Fed's preferred inflation gauge cools in July

With intense focus on the Federal Reserve's exit strategy for its bond-buying program, new data released Friday showed the Fed's preferred measure of inflation remains hot, but may be near its peak.

The Personal Consumption Expenditures price index, or PCE, excluding food and energy rose 0.3 percent in July, which was lower than the 0.5 percent gain in June.

Annually, so-called core-prices saw a 3.6 percent surge in July, which was similar to the rise seen the month before.

Some Fed watchers may see that as a support to the Fed's idea that the recent surge in inflation - fueled largely by supply constraints tied to the economic reopening is - in the Fed's words: transitory.

Inflation may be cooling off and so the consumer.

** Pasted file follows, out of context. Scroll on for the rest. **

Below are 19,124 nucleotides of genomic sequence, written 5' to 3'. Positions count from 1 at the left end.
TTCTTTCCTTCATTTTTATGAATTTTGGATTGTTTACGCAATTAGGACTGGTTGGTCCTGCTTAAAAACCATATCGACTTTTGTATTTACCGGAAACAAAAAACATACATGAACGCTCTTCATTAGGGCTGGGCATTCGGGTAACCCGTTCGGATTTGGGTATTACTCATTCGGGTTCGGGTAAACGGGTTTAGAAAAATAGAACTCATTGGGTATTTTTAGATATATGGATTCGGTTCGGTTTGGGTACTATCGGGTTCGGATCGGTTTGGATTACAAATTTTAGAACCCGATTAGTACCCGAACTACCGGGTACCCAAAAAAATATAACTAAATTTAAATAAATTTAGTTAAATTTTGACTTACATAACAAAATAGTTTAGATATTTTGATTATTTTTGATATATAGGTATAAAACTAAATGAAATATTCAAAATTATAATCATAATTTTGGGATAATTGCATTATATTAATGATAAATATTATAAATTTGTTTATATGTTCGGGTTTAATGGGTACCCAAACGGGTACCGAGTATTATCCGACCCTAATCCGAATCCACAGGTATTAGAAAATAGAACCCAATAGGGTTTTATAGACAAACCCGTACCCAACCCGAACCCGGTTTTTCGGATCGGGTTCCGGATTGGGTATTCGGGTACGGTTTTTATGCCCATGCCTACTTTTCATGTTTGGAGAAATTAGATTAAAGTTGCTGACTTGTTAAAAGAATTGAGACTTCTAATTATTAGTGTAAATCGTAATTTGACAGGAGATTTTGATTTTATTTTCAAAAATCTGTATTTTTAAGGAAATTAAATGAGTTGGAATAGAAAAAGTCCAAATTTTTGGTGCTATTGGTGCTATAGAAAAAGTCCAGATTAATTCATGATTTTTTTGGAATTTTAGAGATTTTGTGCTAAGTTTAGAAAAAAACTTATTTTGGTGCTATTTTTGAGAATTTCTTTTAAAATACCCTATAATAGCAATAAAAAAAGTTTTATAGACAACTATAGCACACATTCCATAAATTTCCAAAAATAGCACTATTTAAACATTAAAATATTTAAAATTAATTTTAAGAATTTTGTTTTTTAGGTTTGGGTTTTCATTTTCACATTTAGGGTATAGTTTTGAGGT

Consumer spending slowed in July, according to the Commerce Department, with auto sales still crimped by the lack of available cars.

Credit card data suggests spending on travel has been slowing this month as the health crisis picks up.

But the overall economic recovery, although likely slower in recent weeks, remains largely intact...

Something the Fed will have to take into account as it tries to decide when to start removing some of the extraordinary assistance it had been providing to give the recovery time to spread throughout the economy.

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